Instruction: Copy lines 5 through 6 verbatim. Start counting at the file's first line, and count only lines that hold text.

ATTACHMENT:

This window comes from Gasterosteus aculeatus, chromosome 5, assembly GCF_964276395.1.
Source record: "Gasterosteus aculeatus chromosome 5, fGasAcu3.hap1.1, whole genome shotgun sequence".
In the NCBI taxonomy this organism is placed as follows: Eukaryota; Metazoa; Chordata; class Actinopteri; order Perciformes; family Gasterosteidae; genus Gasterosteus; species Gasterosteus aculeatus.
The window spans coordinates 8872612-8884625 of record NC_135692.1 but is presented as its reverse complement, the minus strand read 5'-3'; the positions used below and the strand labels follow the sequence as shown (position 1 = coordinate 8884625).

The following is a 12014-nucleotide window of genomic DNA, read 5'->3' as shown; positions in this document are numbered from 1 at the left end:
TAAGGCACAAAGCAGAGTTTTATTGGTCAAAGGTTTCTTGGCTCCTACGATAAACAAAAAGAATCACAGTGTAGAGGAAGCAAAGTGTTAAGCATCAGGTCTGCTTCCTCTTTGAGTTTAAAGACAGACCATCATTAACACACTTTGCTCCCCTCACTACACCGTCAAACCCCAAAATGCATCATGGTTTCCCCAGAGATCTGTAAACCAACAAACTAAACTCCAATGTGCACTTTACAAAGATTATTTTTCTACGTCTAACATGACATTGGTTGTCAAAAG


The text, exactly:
The following is a 12014-nucleotide window of genomic DNA, read 5'->3' as shown; positions in this document are numbered from 1 at the left end:
TAAGGCACAAAGCAGAGTTTTATTGGTCAAAGGTTTCTTGGCTCCTACGATAAACAAAAAGAATCACAGTGTAGAGGAAGCAAAGTGTTAAGCATCAGGTCTGCTTCCTCTTTGAGTTTAAAGACAGACCATCATTAACACACTTTGCTCCCCTCACTACACCGTCAAACCCCAAAATGCATCATGGTTTCCCCAGAGATCTGTAAACCAACAAACTAAACTCCAATGTGCACTTTACAAAGATTATTTTTCTACGTCTAACATGACATTGGTTGTCAAAAG